Real-time Code Quality with SonarLint in Visual Studio


In the second part of her SonarQube series, Premier Developer Consultant Sana Noorani builds on top of SonarQube technology and explains how SonarLint can be added in Visual Studio to track real time code quality.


What is SonarLint?

SonarLint an extension you can add to an IDE such as Visual Studio that can provide developers real-time feedback on the quality of the code. It can detect issues in seconds, which can improve productivity. SonarSource describes SonarLint as a capability that can work like a spell checker for text since it detects issues in your code as you go.

In a previous post, I showed how you can integrate SonarQube into your VSTS build/release pipeline. However, one major drawback is that you must wait to get feedback on code which you will only receive when code is pushed and a build is triggered. This can be limiting. However, SonarLint provides a better option for checking code quality since SonarLint integrates directly to Visual Studio, and code can be checked as a developer hacks away.

In this post, we will be discussing how you can enable SonarLint in Visual Studio to get real time feedback on the quality of your code. This project assumes that you already having a running instance of SonarQube on a server.

Adding SonarLint to Visual Studio

In Visual Studio, SonarLint is an extension that can be installed by going to the following:

Tools -> Extensions and Updates -> Online

Then in the search box, search for “SonarLint”. Once you see SonarLint, press “Download”.

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You must now sign out of Visual Studio to let the changes save properly. VSIX Installer will prompt you to allow for it to modify Visual Studio. After this is completed, you can now use SonarLint for your project.

Using SonarLint in your project

To connect an existing project with SonarQube, click on the following:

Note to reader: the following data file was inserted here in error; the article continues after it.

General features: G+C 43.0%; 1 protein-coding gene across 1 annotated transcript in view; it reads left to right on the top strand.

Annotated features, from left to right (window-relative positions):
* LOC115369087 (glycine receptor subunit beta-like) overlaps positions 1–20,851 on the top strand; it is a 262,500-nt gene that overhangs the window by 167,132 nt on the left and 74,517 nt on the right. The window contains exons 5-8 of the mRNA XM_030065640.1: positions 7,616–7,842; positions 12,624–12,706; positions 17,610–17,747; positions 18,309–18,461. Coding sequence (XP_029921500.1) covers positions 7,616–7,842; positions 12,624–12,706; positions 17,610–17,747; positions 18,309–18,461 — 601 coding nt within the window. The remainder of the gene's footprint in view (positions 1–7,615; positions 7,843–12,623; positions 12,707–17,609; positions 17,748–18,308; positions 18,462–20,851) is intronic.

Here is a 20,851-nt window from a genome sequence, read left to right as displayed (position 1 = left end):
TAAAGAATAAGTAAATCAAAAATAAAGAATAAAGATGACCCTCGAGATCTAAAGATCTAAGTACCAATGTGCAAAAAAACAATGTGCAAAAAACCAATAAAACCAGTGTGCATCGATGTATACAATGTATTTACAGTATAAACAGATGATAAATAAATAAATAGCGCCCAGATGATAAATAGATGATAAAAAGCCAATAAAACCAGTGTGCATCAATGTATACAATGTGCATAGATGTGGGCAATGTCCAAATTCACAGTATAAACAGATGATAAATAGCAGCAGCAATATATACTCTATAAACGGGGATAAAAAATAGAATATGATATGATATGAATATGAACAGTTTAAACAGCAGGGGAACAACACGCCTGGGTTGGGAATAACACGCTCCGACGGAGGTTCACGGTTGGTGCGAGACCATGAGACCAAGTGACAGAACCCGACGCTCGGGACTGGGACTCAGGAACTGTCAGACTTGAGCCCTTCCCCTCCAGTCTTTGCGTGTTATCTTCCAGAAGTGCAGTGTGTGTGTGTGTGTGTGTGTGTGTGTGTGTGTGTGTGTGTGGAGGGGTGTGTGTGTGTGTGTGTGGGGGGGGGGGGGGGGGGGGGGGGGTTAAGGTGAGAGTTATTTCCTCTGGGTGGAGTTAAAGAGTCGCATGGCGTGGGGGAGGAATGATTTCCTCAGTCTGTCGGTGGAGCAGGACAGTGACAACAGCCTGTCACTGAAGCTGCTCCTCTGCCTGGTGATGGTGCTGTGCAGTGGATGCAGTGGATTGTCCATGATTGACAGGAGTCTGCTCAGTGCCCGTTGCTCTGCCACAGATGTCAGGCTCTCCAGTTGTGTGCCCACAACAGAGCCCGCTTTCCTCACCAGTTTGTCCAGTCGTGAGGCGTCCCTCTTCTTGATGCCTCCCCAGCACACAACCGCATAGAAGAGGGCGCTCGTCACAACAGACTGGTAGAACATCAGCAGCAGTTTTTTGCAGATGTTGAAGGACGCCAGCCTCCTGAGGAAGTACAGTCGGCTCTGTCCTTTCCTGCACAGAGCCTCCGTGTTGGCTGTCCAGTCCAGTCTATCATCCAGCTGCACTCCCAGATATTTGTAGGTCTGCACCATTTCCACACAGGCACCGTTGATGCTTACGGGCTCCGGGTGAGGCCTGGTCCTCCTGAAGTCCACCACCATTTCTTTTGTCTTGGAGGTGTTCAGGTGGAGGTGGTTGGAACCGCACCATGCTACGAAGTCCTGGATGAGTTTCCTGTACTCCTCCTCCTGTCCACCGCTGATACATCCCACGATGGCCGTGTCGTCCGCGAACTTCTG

Analyze -> Manage SonarQube Connections

Then you will need to press “Connect” to connect to your SonarQube Server. Add in the SonarQube server, username, and password information.

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Once you connect, you will see SonarLint connect to the SonarQube server. Then you will see a screen that will ask you to select a SonarQube project to bind your solution to. When you do this, your changes in SonarQube will now be synced to Visual Studio.

Analyzing your code

You can now analyze your code. You can do this with the following:

Right click solution -> Analysis -> Run Code Analysis

If there are any errors or issue with your code, you will see it in the “Error List” box built into Visual Studio. Moreover, you will be able to see the UI line items directly in Visual Studio. Normally, you would need to log into the SonarQube web application directly to get this information.

Another benefit of SonarLint in Visual Studio is that you will see a helper notify you with errors or warnings as you write code. This allows you to fix code right away in real time. This can drastically improve efficiency for developers and it will help reduce time needed for code checks.

Which tools will SonarQube work best with?

Overall, SonarLint will catch issues in code on an IDE such as Visual Studio. However, it will not catch issues when your code is integrated with other pieces of the project. Having SonarQube in the VSTS build step is very important to ensure that code smells and issues are being detected when code integration occurs. In summary, it is important to have both the VSTS extension and SonarLint to allow for an efficient bug-free DevOps pipeline.

Comments (1)

  1. Prasad says:

    Could you please let us know how can we perform Sonar analysis with SonarLint without connecting to the SonarQube instance ?

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